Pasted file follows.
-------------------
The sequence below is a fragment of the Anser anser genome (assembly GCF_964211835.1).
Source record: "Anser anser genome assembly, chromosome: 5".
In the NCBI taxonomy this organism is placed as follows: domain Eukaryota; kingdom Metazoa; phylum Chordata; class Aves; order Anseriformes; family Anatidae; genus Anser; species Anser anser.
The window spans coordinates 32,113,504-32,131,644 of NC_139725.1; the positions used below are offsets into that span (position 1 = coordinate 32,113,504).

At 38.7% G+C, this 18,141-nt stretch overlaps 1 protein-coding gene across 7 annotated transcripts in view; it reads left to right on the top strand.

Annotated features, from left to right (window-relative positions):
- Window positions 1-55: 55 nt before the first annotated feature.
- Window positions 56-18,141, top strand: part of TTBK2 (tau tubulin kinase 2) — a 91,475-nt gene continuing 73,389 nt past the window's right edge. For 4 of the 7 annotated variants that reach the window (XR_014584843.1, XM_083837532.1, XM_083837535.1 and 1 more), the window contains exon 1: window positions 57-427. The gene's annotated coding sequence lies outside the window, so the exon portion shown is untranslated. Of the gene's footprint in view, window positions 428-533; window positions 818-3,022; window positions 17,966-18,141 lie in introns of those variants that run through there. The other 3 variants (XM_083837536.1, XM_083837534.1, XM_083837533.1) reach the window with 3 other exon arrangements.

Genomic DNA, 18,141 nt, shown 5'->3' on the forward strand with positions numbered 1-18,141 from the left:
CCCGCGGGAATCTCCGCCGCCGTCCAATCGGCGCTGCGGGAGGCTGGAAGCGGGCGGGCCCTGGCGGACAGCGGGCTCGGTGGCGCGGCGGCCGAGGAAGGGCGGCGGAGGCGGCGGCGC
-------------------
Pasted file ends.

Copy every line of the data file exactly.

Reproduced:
The sequence below is a fragment of the Anser anser genome (assembly GCF_964211835.1).
Source record: "Anser anser genome assembly, chromosome: 5".
In the NCBI taxonomy this organism is placed as follows: domain Eukaryota; kingdom Metazoa; phylum Chordata; class Aves; order Anseriformes; family Anatidae; genus Anser; species Anser anser.
The window spans coordinates 32,113,504-32,131,644 of NC_139725.1; the positions used below are offsets into that span (position 1 = coordinate 32,113,504).

At 38.7% G+C, this 18,141-nt stretch overlaps 1 protein-coding gene across 7 annotated transcripts in view; it reads left to right on the top strand.

Annotated features, from left to right (window-relative positions):
- Window positions 1-55: 55 nt before the first annotated feature.
- Window positions 56-18,141, top strand: part of TTBK2 (tau tubulin kinase 2) — a 91,475-nt gene continuing 73,389 nt past the window's right edge. For 4 of the 7 annotated variants that reach the window (XR_014584843.1, XM_083837532.1, XM_083837535.1 and 1 more), the window contains exon 1: window positions 57-427. The gene's annotated coding sequence lies outside the window, so the exon portion shown is untranslated. Of the gene's footprint in view, window positions 428-533; window positions 818-3,022; window positions 17,966-18,141 lie in introns of those variants that run through there. The other 3 variants (XM_083837536.1, XM_083837534.1, XM_083837533.1) reach the window with 3 other exon arrangements.

Genomic DNA, 18,141 nt, shown 5'->3' on the forward strand with positions numbered 1-18,141 from the left:
CCCGCGGGAATCTCCGCCGCCGTCCAATCGGCGCTGCGGGAGGCTGGAAGCGGGCGGGCCCTGGCGGACAGCGGGCTCGGTGGCGCGGCGGCCGAGGAAGGGCGGCGGAGGCGGCGGCGC